Digg Town Hall

The Digg Town Hall Meetings so far have been like bad sex in a bad relationship. There’s too much time in between causing a buildup that has to be released. When the climax finally comes, it’s too short and completely disappointing.

Mashable.com, who hosted a live blog with the help of The Drill Down crew, put it very eloquently when they summarized the event:

If you were to sum up what we learned from Digg Townhall #02, I would have to say it was… er… well… Jay Adelson really, REALLY loves Vernors Ginger Soda.

They keep saying it’s coming. The changes are coming. Listening to the community is coming. In the meantime, the promotion algorithm seems to be in a regular state of flux — sometimes active members can’t hit the homepage with 200 diggs, other times they’re hitting 10+ times in a day.

Quality of the front page stories has been an issue. Fairness has been an issue. The glaring lack of a forum that should take a month for cavemen to develop is an issue. Issues, issues, issues. Rants, rants, rants.

No more rants from here. It stops now. I’ve given up. No, I won’t be quitting Digg any time soon because the community and the relationships that I’ve built there are strong and, quite frankly, it’s still fun to Digg even if it has all of these issues. More importantly, I won’t leave because there is still more to be learned from Digg.

What I will do is something pretty stupid. I’m going to lay a card on the table that should probably be held until the resources are in place, but hey, I’m mad and flustered and I could always delete this post in the morning if our partners slap me around.

We’re working on something. Something big. No, it’s not another Digg clone. It’s a transcendence. Something different. Something new. It is (or will be) the culmination of months of work by a well-qualified group of people dedicated to making the ultimate social media and social networking site.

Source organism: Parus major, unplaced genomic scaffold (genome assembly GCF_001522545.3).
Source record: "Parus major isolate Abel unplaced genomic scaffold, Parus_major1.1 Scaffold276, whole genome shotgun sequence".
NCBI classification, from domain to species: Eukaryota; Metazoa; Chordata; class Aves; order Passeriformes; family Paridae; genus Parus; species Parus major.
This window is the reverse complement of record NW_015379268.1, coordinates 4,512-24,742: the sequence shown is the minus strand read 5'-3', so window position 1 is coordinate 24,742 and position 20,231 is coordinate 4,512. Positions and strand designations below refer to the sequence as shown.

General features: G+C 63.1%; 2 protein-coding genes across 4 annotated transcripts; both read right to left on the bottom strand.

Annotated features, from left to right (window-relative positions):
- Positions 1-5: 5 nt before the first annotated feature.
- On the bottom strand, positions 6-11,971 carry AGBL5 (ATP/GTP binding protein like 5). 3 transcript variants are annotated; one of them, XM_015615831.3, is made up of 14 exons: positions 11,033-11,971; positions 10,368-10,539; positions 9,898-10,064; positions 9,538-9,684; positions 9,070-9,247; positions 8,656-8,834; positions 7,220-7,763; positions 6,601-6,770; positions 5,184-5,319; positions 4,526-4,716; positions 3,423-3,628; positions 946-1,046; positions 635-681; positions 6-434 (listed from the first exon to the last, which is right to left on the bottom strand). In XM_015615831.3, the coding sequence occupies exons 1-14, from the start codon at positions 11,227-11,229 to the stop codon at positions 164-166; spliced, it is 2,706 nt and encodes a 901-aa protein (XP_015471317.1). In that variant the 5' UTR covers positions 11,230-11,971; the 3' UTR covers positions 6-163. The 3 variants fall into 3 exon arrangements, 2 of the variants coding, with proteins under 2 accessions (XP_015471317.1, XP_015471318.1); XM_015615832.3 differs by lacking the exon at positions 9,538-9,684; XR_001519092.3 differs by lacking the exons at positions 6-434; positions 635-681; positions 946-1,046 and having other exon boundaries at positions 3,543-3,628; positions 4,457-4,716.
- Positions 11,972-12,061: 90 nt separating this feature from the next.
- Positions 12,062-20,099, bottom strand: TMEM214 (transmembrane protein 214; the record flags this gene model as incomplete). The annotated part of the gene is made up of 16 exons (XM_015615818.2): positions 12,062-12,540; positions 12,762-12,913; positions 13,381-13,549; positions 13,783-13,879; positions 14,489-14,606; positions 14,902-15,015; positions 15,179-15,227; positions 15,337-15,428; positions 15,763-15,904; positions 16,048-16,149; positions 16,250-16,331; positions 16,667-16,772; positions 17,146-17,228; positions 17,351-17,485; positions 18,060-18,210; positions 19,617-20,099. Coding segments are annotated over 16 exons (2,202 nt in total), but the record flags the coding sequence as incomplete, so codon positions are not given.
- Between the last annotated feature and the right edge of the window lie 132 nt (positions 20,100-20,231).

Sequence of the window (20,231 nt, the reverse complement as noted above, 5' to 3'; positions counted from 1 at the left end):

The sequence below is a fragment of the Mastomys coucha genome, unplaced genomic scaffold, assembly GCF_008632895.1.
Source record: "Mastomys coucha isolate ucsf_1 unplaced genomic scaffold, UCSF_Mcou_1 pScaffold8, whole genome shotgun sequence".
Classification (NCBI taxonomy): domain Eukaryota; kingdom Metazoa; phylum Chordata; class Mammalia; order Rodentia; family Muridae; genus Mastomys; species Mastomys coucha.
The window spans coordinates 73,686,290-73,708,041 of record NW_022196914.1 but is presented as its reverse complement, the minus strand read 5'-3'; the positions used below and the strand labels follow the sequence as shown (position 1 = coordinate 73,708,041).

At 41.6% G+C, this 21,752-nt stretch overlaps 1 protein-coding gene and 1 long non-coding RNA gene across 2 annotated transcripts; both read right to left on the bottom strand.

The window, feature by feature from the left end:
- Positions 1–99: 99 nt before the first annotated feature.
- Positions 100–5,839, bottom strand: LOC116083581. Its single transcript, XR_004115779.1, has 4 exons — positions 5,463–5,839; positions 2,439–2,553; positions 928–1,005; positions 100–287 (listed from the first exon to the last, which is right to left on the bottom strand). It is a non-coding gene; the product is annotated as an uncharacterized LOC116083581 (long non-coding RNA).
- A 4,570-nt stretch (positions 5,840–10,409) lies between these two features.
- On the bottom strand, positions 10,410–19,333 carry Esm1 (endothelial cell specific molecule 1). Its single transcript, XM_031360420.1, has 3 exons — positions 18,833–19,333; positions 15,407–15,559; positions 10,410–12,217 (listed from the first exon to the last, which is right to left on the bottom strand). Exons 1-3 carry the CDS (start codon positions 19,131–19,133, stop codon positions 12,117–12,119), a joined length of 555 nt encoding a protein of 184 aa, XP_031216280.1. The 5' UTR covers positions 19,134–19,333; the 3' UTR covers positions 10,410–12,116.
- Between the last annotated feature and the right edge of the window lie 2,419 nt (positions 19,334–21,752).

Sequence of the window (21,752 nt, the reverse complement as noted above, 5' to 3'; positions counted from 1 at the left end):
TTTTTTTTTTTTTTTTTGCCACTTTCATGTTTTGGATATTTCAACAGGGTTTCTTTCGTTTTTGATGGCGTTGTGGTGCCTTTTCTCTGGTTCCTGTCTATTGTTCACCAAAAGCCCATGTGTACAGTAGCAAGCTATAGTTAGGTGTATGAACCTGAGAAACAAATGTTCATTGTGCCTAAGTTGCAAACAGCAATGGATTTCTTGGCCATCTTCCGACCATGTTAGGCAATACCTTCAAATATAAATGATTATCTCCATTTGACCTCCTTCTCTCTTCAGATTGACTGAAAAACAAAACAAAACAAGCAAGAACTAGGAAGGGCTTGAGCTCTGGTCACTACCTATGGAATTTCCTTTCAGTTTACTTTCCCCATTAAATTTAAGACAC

As alluded to once before, we are building a social hybrid. Imagine:

  • Digg, Reddit, or any of the other social media sites that is designed by the users.
  • One that is designed from the ground up with the intentions of making a fair and robust promotion system with the features that people have been asking for.
  • A front page with news that is still new enough to be breaking.
  • Content that is promoted based upon quality and merit, regardless of how many friends someone has accumulated or how often the user has been on the front page lately.

Next, look at social networking. Imagine:

  • Facebook or MySpace built with today’s and tomorrow’s technology and functionality.
  • Real networking with masses of people that is separate from networking with true friends and relatives.
  • A network that removes the annoyances, the silly junior high flirt techniques, the MLM scams, and the invasion of privacy.

Now, imagine a site that combined both – social media that TRULY meets social networking. Imagine:

  • Having the choice to be as active as you want without penalty – participate in the network or not, engage with the media aspect or not.
  • Being able to blog from one spot, then submit it to the masses from the same spot.
  • Many different aspects and uses of the Internet accessible from a single location.
  • Do you use search engines? Twitter or Pownce? Do you use IM? What about file storage and sharing? Order a pizza, buy a movie ticket, research a vehicle, or research a topic — all from one starting point.

Finally, imagine having your choice of advertisers. That’s right, advertisers. What if you could choose which companies you want displayed on your pages and which ones you don’t want to see. If the users choose their advertisers and the advertisers only pay when they are chosen, it eliminates the need to track user data. This part needs to be stressed:

A networking site that gives the users their choice of advertisers would eliminate the need to TRACK USER DATA.

Who you are and what you do is your business. We don’t want to know.


Web 3.0. A Social Hybrid. We have the plan. We have the right people in place. We have the research, the sweat, and a burning desire to offer something to the people that matches what they want.

All we need is the $10,748,000 necessary to make it happen. Investors welcome. Beta starting soon.


Written by JD Rucker
JD Rucker is Editor of this site as well as The New Americana, a Conservative News Aggregator. He is a Christian, a husband, a father, and co-founder of the Federalist Party. Find him on Twitter or Facebook.